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Abuse of any kind is difficult to deal with. Types of verbal abuse can include the following:
Does your loved one ignore your feelings?
Is he disrespectful?
Does he withhold approval, appreciation or affection?
Does he walk away without answering you?
Does he criticize you, call you names or yell at you?
Does he humiliate you in public or in the privacy of your home?
Does he tell you that you are too sensitive?
Does he destroy furniture or punch holes in the walls?
These are some of the signs, but there are many more that may be observed. Abuse is difficult to deal with if the abuser has Alzheimer’s disease since the abuser can’t really control it.
If a person with Alzheimer’s becomes verbally abusive, it may be because he is suffering from depression or aggressive behavior caused by the disease. In this case you might want to involve your doctor and let him know the situation. He may be able to prescribe an anti-depressive medication or simply change the current medication. You may want to take a break from your loved one, as sometimes caring all the time for the same person can be exhausting. Or you can try to place your loved one in an adult day care, or hire some professional help. Make sure that substitute caregivers are knowledgeable about Alzheimer’s disease and know how to handle patients with dementia.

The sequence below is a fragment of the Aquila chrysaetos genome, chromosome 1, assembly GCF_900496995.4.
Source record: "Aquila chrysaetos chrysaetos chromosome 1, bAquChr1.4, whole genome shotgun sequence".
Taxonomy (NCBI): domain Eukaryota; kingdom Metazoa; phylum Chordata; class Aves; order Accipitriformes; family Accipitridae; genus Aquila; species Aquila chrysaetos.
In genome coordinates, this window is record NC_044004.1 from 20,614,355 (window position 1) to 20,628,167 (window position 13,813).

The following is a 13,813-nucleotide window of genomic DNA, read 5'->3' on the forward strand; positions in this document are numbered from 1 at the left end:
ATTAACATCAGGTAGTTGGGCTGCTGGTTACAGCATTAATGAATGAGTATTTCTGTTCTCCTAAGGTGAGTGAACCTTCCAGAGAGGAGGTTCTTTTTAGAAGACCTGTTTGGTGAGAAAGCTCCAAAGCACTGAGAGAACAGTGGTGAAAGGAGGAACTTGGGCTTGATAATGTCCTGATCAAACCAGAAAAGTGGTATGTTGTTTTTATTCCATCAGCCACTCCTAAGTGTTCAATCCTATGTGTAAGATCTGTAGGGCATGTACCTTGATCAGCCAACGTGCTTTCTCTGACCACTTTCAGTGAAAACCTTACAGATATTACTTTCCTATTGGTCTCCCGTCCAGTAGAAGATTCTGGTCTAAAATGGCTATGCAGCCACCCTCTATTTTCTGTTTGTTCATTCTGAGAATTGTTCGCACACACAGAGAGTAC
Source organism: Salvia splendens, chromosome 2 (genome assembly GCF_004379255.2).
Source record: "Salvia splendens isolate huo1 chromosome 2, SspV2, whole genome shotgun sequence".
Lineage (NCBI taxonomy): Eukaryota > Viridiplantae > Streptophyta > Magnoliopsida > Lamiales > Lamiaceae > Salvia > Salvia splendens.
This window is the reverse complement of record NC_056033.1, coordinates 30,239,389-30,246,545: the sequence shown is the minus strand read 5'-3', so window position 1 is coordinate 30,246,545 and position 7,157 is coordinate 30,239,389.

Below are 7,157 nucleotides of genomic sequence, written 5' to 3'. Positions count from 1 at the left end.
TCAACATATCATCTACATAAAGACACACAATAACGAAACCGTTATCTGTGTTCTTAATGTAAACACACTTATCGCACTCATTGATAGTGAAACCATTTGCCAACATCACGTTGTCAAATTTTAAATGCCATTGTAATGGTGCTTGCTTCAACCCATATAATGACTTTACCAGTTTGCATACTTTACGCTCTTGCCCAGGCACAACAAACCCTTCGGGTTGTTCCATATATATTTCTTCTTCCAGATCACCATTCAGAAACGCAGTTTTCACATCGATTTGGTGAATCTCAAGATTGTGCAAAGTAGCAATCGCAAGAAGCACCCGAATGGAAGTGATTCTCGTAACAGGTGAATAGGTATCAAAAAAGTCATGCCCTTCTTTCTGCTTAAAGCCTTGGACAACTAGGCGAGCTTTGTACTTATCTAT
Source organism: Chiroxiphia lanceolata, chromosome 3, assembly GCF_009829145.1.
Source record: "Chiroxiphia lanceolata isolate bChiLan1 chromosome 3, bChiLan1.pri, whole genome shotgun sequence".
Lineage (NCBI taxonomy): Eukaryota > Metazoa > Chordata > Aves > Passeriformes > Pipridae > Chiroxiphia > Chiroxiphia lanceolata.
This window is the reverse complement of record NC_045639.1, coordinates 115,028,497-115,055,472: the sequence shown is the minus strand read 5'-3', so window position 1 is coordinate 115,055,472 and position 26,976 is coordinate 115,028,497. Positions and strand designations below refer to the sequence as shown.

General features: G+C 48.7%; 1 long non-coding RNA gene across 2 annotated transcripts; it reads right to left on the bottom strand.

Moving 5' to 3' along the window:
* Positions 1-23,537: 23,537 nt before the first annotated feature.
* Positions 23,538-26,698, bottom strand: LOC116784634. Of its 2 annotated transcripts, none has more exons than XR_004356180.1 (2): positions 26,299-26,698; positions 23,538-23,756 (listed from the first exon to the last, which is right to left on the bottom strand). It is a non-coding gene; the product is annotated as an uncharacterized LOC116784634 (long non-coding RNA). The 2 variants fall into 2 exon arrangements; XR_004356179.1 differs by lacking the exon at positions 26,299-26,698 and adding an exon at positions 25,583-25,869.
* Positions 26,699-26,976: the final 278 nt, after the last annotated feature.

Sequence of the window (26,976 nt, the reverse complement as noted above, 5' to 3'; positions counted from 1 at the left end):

One way to deal with the situation before it becomes a big problem is to try humor. You cannot control how your loved one is acting but you can decrease the feelings of frustration by controlling how you respond. Try to validate your loved one’s feelings; it will definitely help him. Many times, people with Alzheimer’s are so frustrated that they act it out through verbal abuse and aggression. Put yourself in his place. It is very frustrating!
The most important thing you have to remember is not to talk “down” to your loved one because he is still a person with an entire life history of success and independence. If you see that what you are trying to do or say to him is not working, just let it go for a while, step out of the room and come back later. Let your loved one calm down and relax. You may want to try music. Studies have shown that Alzheimer’s patients often find music relaxing.
Finally, if you still feel overwhelmed, join a support group that specifically deals with verbal abuse and learn how to cope with it. Many times other people in the group will have experienced the same ordeal with their loved ones. Group members may be able to counsel you on how they coped or dealt with this kind of behavior.
This group will also help you to deal with your emotions and frustrations. They will tell you how to control them, and once you are able to deal with your own feelings, then you will be more effective coping with your loved one’s behavior.